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mies, that men should plainly see he fell a conqueror. Beneath him he put the sword and horn. Then lifted he his weary hands to heaven and closed his eyes; and whilst he mused God sent his swift archangels, Gabriel 5 and Michael, to bear his soul to Paradise.

Gloom fell; the mists went up, and there was only death and silence in the valley. The low red sun was setting in the west.

Charles and his host rode hard, and drew not rein 10 until they reached the mountain top, and looked down on the Valley of Roncesvalles. They blew the trumpets, but there was no sound and there was no answer but the echoes on the mountain sides. Then down through the gloom and mist they rode, and saw the field; saw 15 Roland dead, and Oliver; saw the Archbishop and the twelve valiant peers, and every man of the twenty thousand chosen guard; saw how fiercely they had fought, how hard they died.

There was not one in all the king's host but lifted up 20 his voice and wept for pity at the sight they saw. But Charles the king fell on his face on Roland's body, with a great and exceeding bitter cry. No word he spake, but only lay and moaned upon the dead that was so dear to him. Then the king left four good knights in Ronces25 valles to guard the dead from birds and beasts of prey, and set out in chase of the pagans.

In a vale the Franks overtook them, hard by a broad

and swift river. There being hemmed in, the river in front and the fierce Franks behind, the pagans were cut to pieces; not one escaped, save Marsilius and a little band who had taken another way and got safe to Saragossa. Thence Marsilius sent letters to the king of Baby- 5 lon, who ruled forty kingdoms, praying him to come over and help him. And he gathered a mighty army and put off to sea to come to Marsilius.

Now after this Marsilius and the king of Babylon came out to battle with King Charles before the walls of Sara-10 gossa. But Charles utterly destroyed the pagans there and slew the two kings, and broke down the gates of Saragossa and took the city. So he conquered Spain and avenged himself for Roland and his guard.

-G. W. Cox: Popular Romances of the Middle Ages.

1. Why is Roland's horn famous in story? 2. Tell of his effort to break his sword. 3. Describe the return of Charles and his army. 4. Where is Babylon? Find it on your maps. 5. How did Charles avenge Roland's death? 6. Though this story is based on history, what parts are evidently legend?

Oral Composition. Tell the story of Roland: 1. Who he was. 2. What the army was doing in Spain. 3. The departure of Charles. 4. The attack in the valley. 5. Roland's death.

This is a world-famous story. Try to make your account so interesting that your hearers will seem to see the dauntless Roland and his brave little band.

Finish the following story.

Written Composition. Do not begin to write until you have thought out exactly what you mean to say. Make your part of the story as interesting as possible.

The Castle in the Wood

In the good old days, when wonderful things were more apt to happen than they are now, a king, in company with a body of knights, was once riding through a great forest. As they were making their way through the densest part of the woods, they came suddenly upon a castle with massive towers, rising in the midst of the green foliage.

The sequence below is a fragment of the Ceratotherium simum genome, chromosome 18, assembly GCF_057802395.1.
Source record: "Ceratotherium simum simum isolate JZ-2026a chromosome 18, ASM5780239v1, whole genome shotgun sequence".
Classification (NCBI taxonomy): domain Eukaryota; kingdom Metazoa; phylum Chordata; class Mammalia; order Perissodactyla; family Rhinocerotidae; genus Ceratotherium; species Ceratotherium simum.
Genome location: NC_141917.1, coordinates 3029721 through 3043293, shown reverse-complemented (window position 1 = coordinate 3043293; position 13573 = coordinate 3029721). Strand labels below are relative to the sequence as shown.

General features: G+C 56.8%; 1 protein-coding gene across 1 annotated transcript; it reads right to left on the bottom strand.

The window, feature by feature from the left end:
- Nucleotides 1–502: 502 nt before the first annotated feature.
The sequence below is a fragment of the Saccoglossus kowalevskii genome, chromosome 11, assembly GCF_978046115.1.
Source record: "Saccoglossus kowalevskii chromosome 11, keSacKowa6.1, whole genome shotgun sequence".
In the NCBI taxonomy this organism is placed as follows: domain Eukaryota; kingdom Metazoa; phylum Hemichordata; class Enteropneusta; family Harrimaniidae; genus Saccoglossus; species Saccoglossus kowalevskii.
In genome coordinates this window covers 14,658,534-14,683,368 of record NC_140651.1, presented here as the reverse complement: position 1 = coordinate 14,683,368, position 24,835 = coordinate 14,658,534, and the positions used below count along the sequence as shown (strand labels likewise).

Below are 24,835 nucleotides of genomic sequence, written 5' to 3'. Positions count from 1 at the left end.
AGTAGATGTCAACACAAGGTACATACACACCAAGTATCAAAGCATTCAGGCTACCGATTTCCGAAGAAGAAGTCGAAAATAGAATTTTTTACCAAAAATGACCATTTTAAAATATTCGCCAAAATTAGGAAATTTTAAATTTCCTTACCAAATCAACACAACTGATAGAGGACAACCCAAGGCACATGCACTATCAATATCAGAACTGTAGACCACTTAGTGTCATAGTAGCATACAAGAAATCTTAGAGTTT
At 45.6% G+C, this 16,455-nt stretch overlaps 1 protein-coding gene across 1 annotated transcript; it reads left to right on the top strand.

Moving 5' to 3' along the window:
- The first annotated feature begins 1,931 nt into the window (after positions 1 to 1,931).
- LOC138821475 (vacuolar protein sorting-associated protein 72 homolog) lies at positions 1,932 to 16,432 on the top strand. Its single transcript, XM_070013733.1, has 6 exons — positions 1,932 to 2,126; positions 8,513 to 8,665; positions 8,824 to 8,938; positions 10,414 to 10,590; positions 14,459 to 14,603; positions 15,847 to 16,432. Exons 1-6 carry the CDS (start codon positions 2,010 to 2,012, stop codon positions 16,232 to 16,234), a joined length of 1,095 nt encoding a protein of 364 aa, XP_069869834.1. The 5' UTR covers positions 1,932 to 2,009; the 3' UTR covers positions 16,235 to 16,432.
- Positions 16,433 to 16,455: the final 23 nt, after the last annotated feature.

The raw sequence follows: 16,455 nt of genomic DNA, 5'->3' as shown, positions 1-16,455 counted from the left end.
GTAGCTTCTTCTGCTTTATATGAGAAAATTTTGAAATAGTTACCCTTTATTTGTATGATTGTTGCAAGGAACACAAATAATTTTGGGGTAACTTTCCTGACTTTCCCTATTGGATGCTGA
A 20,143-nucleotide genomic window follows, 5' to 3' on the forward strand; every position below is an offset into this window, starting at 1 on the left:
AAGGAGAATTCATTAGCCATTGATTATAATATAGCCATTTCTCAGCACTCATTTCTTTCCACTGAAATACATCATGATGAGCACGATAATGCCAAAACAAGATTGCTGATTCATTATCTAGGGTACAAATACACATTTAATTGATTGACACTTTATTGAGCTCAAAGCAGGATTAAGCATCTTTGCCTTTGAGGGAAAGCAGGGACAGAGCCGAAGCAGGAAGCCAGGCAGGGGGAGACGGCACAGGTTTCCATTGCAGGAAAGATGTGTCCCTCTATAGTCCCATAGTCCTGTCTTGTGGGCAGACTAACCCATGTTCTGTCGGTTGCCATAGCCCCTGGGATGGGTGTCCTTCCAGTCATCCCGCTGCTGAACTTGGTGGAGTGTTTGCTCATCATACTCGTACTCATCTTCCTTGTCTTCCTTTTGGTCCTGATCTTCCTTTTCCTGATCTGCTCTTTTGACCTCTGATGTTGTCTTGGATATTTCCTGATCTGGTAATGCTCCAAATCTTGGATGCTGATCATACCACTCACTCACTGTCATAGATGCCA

There was no sign of life about the place. Dismounting, the king and his knights, with swords drawn, prepared to enter. Neither bolts nor bars hindered their progress. They went from hall to hall-all was silent and deserted. The echo of their own footsteps, the clanking of their spurs, and the cawing of the rooks, disturbed by the unwonted noise, were the only sounds that broke the stillness.

Finally they mounted the long, dim, winding stairs that led to the topmost chamber of the great turret. Here, at last, was a barred door. The king, who was in advance, threw himself with all his strength against the closed portal. The rusty bolt gave way, the door flew open, and there

Read the stories aloud in class, and see what a variety of good endings can be made. Take a vote as to which story is finished most in keeping with the way it is begun.

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I SPRANG to the stirrup, and Joris, and he;

I galloped, Dirck galloped, we galloped all three ;
"Good speed!" cried the watch, as the gate bolts undrew;
"Speed!" echoed the wall to us galloping through ;
Behind shut the postern, the lights sank to rest,
And into the midnight we galloped abreast.

Not a word to each other; we kept the great pace
Neck by neck, stride by stride, never changing our place;

5

I turned in my saddle and made its girths tight,
Then shortened each stirrup, and set the pique right,
Rebuckled the cheek strap, chained slacker the bit,
Nor galloped less steadily Roland a whit.

5 'Twas moonset at starting; but, while we drew near Lokeren, the cocks crew and twilight dawned clear; At Boom, a great yellow star came out to see;

At Düffeld 'twas morning as plain as could be,

And from Mecheln church steeple we heard the half chime,

10 So, Joris broke silence with, "Yet there is time!"

At Aershot, up leaped of a sudden the sun,
And against him the cattle stood black every one,
To stare thro' the mist at us galloping past,

And I saw my stout galloper Roland, at last, 15 With resolute shoulders, each butting away

The haze, as some bluff river headland its spray :

And his low head and crest, just one sharp ear bent back For my voice, and the other pricked out on his track; And one eye's black intelligence, -ever that glance 20 O'er its white edge at me, his own master, askance ! And the thick heavy spume flakes which aye and anon His fierce lips shook upwards in galloping on.

By Hasselt, Dirck groaned; and cried Joris, "Stay spur! Your Roos galloped bravely, the fault's not in her,

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